Extending WiFi to the garden shed

I’ve purchased a pair of Ubiquiti Litebeam M5 network dishes to extend my house wifi to the garden shed.


Normally you’d only need one of these either to send or receive the broadcast from the main house, as my shed however is made of metal it tends to act as a Faraday cage and shields most radio frequencies, hence the pair of CPE devices. I have these set up so they point directly at one another and connect via the proprietary AirMax protocol which speeds things along as it is a layer 2 link (which means that broadcast and other packets normally inspected at the bridge boundary are passed as-is). While Ubiquiti do provide an excellent management server (UNMS) running in a Docker container, this is supplied only in a x86 image and won’t run on my always-on ARM SBCs.

These M5 are nice units because they are cheap, simple to assemble and operate, and gain up to 23db over a simple omnidirectional antenna.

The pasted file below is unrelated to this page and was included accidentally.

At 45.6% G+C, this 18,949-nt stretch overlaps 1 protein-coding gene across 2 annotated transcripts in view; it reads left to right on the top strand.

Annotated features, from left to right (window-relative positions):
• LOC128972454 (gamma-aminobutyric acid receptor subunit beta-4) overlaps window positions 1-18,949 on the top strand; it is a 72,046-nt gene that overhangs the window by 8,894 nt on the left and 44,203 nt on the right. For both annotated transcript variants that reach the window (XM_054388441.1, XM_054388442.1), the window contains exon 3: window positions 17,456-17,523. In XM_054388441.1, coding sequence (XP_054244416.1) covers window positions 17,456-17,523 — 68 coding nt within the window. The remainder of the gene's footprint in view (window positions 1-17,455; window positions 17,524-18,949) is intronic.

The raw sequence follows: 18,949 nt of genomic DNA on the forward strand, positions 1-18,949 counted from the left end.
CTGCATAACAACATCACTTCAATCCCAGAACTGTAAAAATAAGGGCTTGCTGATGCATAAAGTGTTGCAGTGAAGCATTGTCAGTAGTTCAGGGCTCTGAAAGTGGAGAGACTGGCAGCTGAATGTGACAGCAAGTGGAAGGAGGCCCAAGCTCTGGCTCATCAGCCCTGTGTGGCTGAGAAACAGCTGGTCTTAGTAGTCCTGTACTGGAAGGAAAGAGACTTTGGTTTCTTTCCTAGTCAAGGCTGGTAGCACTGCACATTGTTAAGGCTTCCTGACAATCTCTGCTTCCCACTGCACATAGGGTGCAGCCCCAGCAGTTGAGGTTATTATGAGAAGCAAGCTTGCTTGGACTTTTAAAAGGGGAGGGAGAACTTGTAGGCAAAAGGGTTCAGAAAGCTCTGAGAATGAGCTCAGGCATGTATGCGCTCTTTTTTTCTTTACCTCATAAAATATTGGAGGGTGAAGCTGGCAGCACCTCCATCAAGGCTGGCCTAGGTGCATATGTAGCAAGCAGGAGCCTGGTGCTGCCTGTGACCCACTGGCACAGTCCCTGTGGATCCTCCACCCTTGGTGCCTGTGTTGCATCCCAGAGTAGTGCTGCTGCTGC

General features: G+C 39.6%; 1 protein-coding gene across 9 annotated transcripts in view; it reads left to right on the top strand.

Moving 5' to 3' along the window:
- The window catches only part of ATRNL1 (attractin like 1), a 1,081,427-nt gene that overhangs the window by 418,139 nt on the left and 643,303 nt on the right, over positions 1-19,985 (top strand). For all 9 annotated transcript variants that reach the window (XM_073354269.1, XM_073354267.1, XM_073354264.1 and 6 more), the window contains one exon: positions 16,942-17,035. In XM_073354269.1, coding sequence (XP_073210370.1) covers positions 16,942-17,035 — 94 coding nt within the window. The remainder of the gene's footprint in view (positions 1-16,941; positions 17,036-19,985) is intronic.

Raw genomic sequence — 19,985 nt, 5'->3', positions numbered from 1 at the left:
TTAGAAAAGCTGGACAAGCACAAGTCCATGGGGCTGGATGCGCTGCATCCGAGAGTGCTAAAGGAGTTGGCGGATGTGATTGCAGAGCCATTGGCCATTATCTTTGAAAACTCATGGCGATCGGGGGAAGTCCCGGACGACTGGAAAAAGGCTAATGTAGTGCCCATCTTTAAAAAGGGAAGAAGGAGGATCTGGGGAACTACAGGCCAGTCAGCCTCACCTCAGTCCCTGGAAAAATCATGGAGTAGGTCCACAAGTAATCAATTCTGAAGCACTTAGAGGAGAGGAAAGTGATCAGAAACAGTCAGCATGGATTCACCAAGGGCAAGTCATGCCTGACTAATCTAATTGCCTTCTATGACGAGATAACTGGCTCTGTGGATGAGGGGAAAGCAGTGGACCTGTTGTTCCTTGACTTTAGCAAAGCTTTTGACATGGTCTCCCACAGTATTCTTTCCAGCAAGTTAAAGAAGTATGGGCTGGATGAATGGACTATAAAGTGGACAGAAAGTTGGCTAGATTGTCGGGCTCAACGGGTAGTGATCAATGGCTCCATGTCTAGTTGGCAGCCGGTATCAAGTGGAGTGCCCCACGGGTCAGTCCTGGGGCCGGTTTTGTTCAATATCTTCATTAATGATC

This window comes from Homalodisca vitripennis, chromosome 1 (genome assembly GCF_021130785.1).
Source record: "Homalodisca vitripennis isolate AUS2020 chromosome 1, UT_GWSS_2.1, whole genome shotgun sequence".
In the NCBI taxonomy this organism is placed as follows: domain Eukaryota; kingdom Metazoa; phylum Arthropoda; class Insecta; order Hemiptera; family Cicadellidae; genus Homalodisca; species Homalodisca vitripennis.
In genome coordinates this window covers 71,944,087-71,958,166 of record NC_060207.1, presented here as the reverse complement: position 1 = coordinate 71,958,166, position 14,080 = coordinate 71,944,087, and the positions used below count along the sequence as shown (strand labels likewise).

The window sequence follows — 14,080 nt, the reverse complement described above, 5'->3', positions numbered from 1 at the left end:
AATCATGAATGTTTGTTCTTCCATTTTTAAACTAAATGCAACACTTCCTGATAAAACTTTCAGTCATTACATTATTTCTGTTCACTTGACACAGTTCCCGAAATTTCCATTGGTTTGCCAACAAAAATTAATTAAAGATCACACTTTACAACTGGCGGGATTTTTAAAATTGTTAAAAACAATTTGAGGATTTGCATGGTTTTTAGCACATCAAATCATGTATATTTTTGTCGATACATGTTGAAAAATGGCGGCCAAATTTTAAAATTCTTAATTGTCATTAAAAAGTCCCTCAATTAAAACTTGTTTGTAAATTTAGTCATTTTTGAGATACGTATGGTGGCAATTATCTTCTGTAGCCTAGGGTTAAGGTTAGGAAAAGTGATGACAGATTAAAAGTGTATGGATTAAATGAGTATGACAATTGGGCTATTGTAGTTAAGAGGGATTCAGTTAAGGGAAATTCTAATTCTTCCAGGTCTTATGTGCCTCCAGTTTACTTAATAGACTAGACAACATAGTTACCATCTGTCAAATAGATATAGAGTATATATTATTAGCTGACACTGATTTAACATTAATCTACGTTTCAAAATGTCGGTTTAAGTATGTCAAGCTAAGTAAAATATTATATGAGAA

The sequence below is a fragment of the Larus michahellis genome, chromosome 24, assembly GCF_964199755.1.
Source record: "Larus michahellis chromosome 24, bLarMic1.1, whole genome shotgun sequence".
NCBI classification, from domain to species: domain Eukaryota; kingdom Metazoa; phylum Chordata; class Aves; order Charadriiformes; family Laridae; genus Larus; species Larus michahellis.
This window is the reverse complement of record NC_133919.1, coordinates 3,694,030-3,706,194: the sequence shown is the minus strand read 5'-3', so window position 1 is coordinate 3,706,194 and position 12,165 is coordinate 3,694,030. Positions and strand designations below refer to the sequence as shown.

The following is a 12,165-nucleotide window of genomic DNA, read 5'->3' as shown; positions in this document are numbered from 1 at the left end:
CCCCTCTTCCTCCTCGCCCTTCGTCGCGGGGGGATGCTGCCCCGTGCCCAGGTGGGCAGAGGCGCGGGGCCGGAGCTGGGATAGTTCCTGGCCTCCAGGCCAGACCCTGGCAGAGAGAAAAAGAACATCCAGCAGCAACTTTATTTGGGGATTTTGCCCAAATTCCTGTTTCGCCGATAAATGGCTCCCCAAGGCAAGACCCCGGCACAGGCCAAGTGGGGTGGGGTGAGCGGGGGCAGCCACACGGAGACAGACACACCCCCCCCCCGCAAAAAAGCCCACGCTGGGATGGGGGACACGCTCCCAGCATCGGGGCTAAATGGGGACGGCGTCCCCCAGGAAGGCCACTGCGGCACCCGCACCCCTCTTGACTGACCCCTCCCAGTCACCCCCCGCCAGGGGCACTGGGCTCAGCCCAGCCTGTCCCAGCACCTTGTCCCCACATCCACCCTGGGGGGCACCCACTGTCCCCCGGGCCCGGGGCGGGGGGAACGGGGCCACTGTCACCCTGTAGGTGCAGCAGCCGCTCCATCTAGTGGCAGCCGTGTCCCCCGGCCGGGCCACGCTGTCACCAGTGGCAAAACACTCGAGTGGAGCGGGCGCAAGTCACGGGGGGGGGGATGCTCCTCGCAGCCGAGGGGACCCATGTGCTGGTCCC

Careful positioning is needed, and when they are talking to each other directly the signal is taken into my shed using normal ethernet Cat6 cable – although for professional and hardier situations there are toughened cables that you may use. This signal is fed to a Vigor 800 access point and spreads around the inside of my shed. Ethernet connection to the AP is also possible which gives really good latency response for playing games. I’ve measured 18ms response on a speed test which is pretty good considering how many bits are in the way, and the cable/radio/cable arrangement back to the main modem. I now have a number of managed switches and ADSL devices spread around my house, which is pretty good considering I don’t run a lot of servers.

Interestingly, the M5 are PoE meaning that they only have one ethernet cable into the actual radio ‘horn’, and further back you supply power and a connection to a PoE box – passive in this case – which feds 24 volts along the ethernet cable to the assembly. I also use this for my LoRa antenna in the loft as it means you don’t have to have power so close to the installation. They work well and my multi-protocol house is rapidly gaining an assembly of antennas!

(images taken from Ubiquiti web page)

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